new-york

Kirsi Mikkola

Bravin Post Lee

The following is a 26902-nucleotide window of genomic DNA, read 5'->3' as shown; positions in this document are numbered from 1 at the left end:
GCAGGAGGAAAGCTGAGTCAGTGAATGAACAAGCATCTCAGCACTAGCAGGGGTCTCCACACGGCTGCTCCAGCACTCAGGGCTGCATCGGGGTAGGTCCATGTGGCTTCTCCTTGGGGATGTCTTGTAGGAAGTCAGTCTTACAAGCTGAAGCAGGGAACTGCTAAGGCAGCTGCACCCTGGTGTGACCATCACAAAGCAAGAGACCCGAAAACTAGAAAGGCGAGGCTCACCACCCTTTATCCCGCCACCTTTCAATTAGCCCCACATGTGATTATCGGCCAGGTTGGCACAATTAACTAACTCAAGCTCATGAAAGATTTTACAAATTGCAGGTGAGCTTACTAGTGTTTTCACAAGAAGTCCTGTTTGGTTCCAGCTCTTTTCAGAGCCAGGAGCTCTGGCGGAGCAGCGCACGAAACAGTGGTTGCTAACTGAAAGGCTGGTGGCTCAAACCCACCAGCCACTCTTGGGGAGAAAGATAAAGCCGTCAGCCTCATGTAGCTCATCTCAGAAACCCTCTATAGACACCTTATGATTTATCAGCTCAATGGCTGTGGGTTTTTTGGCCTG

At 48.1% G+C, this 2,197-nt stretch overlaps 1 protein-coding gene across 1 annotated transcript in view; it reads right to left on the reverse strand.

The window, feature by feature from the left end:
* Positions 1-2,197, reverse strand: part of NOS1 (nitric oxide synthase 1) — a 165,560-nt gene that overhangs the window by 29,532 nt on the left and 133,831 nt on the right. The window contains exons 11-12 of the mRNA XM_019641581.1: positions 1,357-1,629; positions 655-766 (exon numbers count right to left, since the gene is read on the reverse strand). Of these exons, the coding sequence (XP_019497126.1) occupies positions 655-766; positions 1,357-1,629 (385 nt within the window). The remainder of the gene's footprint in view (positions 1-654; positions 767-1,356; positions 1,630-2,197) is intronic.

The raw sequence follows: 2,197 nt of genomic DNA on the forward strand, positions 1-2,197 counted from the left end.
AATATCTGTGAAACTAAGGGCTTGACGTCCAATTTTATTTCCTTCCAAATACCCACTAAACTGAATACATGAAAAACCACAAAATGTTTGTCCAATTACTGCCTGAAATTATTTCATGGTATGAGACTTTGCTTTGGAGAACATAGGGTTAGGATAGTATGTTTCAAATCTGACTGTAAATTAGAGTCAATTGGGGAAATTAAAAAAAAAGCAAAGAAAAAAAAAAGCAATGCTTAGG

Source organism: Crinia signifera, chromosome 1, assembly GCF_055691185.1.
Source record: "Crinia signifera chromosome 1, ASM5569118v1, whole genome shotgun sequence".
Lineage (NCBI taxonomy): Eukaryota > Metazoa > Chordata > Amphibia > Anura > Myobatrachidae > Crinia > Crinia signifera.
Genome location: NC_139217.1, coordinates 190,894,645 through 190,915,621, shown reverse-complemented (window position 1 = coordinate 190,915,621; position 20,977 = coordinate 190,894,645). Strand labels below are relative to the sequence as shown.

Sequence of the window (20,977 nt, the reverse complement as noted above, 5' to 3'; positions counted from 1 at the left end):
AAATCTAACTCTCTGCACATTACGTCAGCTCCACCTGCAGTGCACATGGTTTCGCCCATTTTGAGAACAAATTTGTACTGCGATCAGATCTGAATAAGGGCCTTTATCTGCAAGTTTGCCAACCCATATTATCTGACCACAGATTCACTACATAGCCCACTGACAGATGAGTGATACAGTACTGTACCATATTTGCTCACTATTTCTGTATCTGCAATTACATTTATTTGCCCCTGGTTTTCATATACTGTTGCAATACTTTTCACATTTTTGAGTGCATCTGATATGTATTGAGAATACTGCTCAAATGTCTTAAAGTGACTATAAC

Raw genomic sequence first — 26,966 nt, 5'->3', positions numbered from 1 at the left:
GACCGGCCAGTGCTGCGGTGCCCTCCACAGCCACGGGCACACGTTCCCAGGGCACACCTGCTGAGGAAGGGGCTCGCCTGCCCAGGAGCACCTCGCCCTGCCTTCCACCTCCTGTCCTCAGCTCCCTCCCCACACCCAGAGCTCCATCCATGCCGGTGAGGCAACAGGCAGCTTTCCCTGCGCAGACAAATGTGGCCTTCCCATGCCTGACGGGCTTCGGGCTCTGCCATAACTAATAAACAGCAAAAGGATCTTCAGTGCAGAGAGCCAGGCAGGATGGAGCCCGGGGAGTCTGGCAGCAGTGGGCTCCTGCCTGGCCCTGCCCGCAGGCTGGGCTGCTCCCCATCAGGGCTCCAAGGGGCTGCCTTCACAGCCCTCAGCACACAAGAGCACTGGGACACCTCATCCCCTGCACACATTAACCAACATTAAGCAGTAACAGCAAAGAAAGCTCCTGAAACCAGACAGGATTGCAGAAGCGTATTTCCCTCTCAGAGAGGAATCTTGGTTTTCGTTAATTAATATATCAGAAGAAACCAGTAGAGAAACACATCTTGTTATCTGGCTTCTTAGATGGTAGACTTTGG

Most kids have imaginary friends. Artists and writers often don’t outgrow them, but as Kirsi Mikkola demonstrates, keeping in touch with made-up playmates is certainly not a bad thing. Four imaginary characters populate the little world that Mikkola elaborates in her drawings and sculptures: there’s Glo’, a devilishly innocent little girl in a red frock and white apron; Quickie, less a playground than a Playboy playmate with big breasts, big hair, and a big butt; No. 1, the epitome of the beer-bellied, lascivious dope, something along the lines of Homer Simpson; and Pansy, a giant flower with eyes, a nose, and a distinct personality. The characters all have distorted, cartoonlike appearances, and Mikkola’s every work is like a new episode in the ongoing cell animation of their various hostilities. Music Lovers, 1993, a sculpture made of brightly painted plaster, sketches out a typical set

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